mvnos – good or bad?

disney.bmp

MVNOs have the capacity to broaden the market and hence they are useful to the OpenGardens/developer model.

Anita gives some interesting insights on MVNOs in her blog mobilegirl.

She says

From an interaction stand point, the experience will now be more inclusive: hardware purchasing, service, and content will all be controlled by one brand. Bundling all these price points to really drive a product, both limits choices but makes things much easier on the end user. [Apple does this very well!] For example if I want to purchase the latest mo-blogging phone software, maybe my MMS service becomes cheaper. Or if I want streaming TV or radio, maybe my dataplan is automatically unlimited, without me having to choose that option too. The focus shifts from service to function. What do I want my portable device to do? The pricing, service, and even hardware for the best experience could then naturally come along with it.

I like this approach and thinking but in doing so, are we perhaps at a danger of replacing one ‘choke point’ i.e. operators with another (brands)? Most importantly, do customers want it? If not, there is little chance it will succeed. If I think of myselves as a ‘user’ in this case – I could be a candidate for a ‘disney’ mvno/portal. My fondness for animation is well known – right from my earliest blogs. And it includes disney. But .. it also includes a lot more. Specifially ‘Tom and Jerry’ and alsoTintin and Asterix. Would a disney mvno / portal allow me to view other animations? I doubt it. Worse still .. I like pixar more than disney! Another problem for ‘disney’. I think branded portals and MVNOs would work only with the most fanatical of fans – maybe sports fans – but these are few. The rest of us may well prefer a choice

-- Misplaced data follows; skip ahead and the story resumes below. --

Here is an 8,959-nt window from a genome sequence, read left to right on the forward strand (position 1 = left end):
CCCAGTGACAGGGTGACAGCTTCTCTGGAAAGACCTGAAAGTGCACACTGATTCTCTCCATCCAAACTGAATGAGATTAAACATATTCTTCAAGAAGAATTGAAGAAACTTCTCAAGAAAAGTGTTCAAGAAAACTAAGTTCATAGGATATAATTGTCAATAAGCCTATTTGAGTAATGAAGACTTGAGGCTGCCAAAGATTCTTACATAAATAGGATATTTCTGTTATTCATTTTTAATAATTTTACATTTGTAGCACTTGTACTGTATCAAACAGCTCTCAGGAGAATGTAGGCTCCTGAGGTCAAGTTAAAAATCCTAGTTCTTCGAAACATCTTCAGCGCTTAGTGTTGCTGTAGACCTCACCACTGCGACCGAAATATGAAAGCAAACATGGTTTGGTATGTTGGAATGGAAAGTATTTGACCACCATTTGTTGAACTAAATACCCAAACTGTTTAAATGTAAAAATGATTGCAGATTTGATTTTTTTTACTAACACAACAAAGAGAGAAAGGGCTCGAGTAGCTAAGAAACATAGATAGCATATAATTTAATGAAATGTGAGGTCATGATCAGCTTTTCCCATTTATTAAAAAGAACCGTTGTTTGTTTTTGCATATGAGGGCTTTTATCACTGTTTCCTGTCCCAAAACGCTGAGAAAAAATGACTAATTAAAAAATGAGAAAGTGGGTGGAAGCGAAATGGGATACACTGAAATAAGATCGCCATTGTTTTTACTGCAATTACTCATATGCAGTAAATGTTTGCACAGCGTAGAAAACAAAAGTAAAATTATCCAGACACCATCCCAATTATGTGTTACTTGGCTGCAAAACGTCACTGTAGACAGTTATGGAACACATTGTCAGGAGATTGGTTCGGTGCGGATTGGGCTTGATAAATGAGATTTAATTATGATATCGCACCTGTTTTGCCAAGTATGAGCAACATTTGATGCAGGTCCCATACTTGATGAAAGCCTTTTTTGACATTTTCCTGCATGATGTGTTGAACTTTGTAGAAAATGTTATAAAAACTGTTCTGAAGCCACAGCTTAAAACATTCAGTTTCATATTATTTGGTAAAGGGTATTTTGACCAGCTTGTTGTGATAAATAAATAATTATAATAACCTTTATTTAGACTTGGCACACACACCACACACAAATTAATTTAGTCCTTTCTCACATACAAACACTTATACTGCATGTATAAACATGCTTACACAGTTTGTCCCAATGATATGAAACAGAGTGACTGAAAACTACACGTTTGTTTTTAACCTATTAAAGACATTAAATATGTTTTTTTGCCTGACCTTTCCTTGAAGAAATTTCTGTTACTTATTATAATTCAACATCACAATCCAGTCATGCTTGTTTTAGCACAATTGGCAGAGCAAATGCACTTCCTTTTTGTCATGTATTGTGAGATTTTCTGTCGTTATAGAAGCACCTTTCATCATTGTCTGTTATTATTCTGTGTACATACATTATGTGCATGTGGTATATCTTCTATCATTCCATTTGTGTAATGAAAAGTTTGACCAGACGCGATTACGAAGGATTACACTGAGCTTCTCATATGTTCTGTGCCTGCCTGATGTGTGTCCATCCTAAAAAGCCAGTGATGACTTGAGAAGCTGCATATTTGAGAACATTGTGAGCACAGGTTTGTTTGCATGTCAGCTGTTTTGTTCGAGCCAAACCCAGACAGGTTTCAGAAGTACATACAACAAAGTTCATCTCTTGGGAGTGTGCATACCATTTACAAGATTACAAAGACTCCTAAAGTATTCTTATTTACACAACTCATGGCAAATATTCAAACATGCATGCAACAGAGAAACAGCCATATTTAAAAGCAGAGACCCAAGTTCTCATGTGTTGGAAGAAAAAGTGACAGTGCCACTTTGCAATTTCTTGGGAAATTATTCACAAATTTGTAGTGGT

Image source:

http://www.merrittsbakery.com/party/IMAGES/eimages/mickey%20mouse%20birthday.jpg

Comments

  1. Ian Wood says:

    I surpose the question is one of deffinition of an MVNO. If the offering is little more than a rebranding of existing offerings then I have to say that other than lower user costs then an MVNO is no more than a service provider. Thus as a service provider it could operate like ISPs and thus give access to more content.
    However for this to happen we would have to see an improve on the current micro browsers alongside the adoption of .mobi. I am a user of the Opera browser and I have to say that it works very well on both my Symbian based handset and my Laptop. But I still get prolems with sites that are not configured for a device that is used by only 1% of the internet users!
    However is a company was to offer a genuine MVNO we could see a difference in the user experience, say on that takes a broadband service and makes it mobile. Such a concept limits the number of MVNO services to a small group that owns/controls content such as Disney. The question then becomes one of could SKY/Fox get enough of its subscribers to switch networks for the business to stand alone. One of the drivers would have to be that you are in a walled garden just as some users were happy to stay inside AOL for example at the start of ISPs.
    As more high end phones are in circulation the yes we will see better MMS services as it is just a question of economies of scale. However how you view such services will change to a question of on v off network. The key is that todate the networks have managed to charge users regardless of source but with the arrival of all you can eat services they need to protect revenues. This being the case the Network owners as less happy to sign deals that include the HLR data that would allow improved services.